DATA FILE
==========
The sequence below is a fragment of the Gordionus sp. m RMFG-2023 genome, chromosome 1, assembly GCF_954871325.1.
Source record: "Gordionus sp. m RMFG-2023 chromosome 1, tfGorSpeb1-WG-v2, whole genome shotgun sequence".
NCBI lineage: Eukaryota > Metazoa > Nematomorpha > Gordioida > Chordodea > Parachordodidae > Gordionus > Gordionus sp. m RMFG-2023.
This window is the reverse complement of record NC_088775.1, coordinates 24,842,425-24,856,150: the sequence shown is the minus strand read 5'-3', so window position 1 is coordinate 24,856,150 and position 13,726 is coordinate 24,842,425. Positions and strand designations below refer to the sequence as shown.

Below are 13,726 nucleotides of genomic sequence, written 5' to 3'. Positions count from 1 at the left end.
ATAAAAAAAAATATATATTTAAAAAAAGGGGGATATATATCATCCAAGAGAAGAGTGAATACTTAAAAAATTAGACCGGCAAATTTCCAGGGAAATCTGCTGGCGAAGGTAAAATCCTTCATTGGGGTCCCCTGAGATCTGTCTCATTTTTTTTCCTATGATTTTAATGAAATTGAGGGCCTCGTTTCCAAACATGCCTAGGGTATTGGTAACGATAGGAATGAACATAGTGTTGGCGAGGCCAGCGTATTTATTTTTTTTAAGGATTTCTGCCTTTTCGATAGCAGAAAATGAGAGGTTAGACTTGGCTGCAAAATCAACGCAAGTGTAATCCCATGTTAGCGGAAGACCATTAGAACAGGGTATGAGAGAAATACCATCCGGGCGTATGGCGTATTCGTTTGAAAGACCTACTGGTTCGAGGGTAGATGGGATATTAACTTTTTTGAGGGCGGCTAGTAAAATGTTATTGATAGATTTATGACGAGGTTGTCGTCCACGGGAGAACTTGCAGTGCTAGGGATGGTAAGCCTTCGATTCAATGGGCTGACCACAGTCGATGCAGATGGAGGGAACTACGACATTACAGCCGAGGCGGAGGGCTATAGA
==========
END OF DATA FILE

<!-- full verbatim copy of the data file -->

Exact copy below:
The sequence below is a fragment of the Gordionus sp. m RMFG-2023 genome, chromosome 1, assembly GCF_954871325.1.
Source record: "Gordionus sp. m RMFG-2023 chromosome 1, tfGorSpeb1-WG-v2, whole genome shotgun sequence".
NCBI lineage: Eukaryota > Metazoa > Nematomorpha > Gordioida > Chordodea > Parachordodidae > Gordionus > Gordionus sp. m RMFG-2023.
This window is the reverse complement of record NC_088775.1, coordinates 24,842,425-24,856,150: the sequence shown is the minus strand read 5'-3', so window position 1 is coordinate 24,856,150 and position 13,726 is coordinate 24,842,425. Positions and strand designations below refer to the sequence as shown.

Below are 13,726 nucleotides of genomic sequence, written 5' to 3'. Positions count from 1 at the left end.
ATAAAAAAAAATATATATTTAAAAAAAGGGGGATATATATCATCCAAGAGAAGAGTGAATACTTAAAAAATTAGACCGGCAAATTTCCAGGGAAATCTGCTGGCGAAGGTAAAATCCTTCATTGGGGTCCCCTGAGATCTGTCTCATTTTTTTTCCTATGATTTTAATGAAATTGAGGGCCTCGTTTCCAAACATGCCTAGGGTATTGGTAACGATAGGAATGAACATAGTGTTGGCGAGGCCAGCGTATTTATTTTTTTTAAGGATTTCTGCCTTTTCGATAGCAGAAAATGAGAGGTTAGACTTGGCTGCAAAATCAACGCAAGTGTAATCCCATGTTAGCGGAAGACCATTAGAACAGGGTATGAGAGAAATACCATCCGGGCGTATGGCGTATTCGTTTGAAAGACCTACTGGTTCGAGGGTAGATGGGATATTAACTTTTTTGAGGGCGGCTAGTAAAATGTTATTGATAGATTTATGACGAGGTTGTCGTCCACGGGAGAACTTGCAGTGCTAGGGATGGTAAGCCTTCGATTCAATGGGCTGACCACAGTCGATGCAGATGGAGGGAACTACGACATTACAGCCGAGGCGGAGGGCTATAGA